Vaisampayana continued, “Having said these words unto that prince, the adorable Hara of three eyes, the destroyer of all sins, the consort of Uma, and lord of wild beasts, the destroyer of (Daksha’s) sacrifice, the slayer of Tripura and He that had plucked out the eyes of Bhaga, surrounded by his dwarfish and hunch-backed and terrible followers having frightful eyes and ears and uplifted arms, vanished, O tiger among kings, from that place with his consort Uma! And the wicked Jayadratha also returned home, and the sons of Pandu continued to dwell in the forest of Kamyaka.”
Janamejaya said, “What did those tigers among men, the Pandavas, do, after they had suffered such misery in consequence of the ravishment of Draupadi?”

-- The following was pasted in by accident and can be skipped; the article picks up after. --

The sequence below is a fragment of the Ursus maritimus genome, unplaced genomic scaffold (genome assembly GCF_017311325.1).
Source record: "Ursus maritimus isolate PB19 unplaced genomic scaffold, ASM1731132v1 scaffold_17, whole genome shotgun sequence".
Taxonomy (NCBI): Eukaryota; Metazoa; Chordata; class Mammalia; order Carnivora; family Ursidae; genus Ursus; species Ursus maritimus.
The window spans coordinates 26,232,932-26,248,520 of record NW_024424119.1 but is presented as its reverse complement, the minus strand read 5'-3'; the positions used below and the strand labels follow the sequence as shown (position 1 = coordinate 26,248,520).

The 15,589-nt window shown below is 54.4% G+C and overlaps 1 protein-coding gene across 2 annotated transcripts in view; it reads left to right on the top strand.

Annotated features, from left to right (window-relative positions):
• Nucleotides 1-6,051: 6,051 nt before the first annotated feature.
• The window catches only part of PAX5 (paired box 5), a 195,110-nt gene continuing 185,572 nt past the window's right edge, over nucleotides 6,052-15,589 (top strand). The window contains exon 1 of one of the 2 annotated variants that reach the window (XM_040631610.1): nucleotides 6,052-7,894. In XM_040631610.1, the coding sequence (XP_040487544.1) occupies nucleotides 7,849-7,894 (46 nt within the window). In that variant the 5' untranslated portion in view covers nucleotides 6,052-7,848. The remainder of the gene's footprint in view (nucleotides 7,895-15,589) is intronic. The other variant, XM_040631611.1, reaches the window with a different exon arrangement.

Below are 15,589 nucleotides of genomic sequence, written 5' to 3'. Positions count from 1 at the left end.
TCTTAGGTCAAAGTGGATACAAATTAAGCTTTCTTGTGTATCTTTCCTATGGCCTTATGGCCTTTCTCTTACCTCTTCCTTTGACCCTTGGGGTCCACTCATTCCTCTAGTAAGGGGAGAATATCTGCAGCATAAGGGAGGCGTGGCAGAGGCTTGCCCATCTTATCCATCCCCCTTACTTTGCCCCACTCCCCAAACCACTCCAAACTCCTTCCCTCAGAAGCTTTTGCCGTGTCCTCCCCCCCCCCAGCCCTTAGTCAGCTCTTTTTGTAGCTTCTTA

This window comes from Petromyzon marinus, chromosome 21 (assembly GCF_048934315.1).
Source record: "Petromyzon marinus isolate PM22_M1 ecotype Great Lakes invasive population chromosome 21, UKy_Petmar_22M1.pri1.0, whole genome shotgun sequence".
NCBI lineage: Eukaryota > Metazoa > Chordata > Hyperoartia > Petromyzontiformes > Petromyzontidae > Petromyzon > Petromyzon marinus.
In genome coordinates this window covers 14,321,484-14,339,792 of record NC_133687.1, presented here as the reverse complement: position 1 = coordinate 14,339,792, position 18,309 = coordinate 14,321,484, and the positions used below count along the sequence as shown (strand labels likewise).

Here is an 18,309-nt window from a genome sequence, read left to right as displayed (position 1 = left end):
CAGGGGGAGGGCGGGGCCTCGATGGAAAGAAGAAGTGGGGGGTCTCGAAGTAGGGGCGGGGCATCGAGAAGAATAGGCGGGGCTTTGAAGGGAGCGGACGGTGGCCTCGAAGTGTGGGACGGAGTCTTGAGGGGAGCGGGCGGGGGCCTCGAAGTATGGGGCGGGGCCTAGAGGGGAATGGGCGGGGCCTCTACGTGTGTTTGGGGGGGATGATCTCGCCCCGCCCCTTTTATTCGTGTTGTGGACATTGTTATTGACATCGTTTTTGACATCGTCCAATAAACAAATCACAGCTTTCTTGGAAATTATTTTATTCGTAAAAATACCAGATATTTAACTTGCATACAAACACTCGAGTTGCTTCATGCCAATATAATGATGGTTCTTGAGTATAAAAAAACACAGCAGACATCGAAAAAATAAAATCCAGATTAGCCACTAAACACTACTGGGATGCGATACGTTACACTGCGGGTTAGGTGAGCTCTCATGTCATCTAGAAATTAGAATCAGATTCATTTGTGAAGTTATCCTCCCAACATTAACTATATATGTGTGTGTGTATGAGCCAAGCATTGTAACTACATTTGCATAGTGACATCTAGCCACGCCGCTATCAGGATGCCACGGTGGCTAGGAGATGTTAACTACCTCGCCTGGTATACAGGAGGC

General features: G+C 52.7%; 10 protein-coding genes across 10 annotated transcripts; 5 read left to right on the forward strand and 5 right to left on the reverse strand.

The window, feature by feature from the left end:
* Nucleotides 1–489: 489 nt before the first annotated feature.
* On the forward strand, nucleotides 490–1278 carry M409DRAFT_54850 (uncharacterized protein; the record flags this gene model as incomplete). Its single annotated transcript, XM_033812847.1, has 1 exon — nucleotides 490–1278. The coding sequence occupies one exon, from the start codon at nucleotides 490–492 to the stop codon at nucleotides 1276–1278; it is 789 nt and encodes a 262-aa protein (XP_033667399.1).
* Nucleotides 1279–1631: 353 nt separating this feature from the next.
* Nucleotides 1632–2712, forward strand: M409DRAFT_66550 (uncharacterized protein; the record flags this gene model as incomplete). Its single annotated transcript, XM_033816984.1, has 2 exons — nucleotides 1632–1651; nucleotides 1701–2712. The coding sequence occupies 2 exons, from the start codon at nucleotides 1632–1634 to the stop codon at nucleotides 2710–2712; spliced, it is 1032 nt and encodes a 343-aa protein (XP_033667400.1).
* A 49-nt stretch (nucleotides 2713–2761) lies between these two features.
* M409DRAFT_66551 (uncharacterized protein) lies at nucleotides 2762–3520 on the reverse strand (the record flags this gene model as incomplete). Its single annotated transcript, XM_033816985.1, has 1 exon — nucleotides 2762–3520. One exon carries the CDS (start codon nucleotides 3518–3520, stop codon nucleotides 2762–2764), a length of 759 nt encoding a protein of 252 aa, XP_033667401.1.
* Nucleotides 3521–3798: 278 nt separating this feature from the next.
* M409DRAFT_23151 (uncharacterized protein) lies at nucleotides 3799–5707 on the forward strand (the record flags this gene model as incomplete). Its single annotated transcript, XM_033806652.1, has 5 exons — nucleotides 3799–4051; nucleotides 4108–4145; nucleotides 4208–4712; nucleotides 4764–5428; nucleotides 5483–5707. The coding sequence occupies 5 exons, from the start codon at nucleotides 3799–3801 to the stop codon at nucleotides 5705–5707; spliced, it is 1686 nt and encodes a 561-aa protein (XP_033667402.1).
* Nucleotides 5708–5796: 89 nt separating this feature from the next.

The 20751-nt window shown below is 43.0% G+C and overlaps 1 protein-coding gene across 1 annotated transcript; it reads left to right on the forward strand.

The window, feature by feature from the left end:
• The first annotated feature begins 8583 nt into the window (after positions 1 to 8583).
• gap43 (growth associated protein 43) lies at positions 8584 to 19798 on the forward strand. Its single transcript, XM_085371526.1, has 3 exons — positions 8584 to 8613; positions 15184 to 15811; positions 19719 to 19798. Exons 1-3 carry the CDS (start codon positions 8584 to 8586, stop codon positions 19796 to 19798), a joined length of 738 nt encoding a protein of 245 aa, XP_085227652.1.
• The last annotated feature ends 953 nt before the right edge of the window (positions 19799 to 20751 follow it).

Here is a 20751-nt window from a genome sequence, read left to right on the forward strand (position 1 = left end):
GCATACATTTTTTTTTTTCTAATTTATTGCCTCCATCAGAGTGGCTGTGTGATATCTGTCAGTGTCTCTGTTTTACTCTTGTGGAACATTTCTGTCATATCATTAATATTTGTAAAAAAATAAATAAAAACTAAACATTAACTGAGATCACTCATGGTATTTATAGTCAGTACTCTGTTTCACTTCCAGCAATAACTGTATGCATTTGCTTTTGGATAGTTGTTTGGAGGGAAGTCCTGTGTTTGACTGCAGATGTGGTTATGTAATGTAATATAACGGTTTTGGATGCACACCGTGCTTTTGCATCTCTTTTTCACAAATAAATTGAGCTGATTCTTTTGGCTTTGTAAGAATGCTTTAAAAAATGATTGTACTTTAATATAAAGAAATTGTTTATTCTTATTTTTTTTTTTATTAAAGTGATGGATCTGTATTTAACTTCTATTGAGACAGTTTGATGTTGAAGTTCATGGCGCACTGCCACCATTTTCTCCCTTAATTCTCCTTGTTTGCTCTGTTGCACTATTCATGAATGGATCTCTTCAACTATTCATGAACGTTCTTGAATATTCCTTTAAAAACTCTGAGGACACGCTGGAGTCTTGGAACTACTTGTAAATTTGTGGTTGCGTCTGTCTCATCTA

Vaisampayana said, “Having defeated Jayadratha and rescued Krishna, the virtuous king Yudhishthira took his seat by the side of that best of Munis. And among those foremost of ascetics who were expressing their grief upon bearing Draupadi’s misfortune, Yudhishthira, the son of Pandu, addressed Markandeya, saying, ’O adorable Sire, amongst the gods and the ascetics, thou art known to have the fullest knowledge of both the past as well as; the future. A doubt existeth in my mind, which I would ask thee to solve! This lady is the daughter of Drupada; she hath issued from the sacrificial altar and hath not been begotten of the flesh; and she is highly blessed and is also the daughter-in-law of the illustrious Pandu.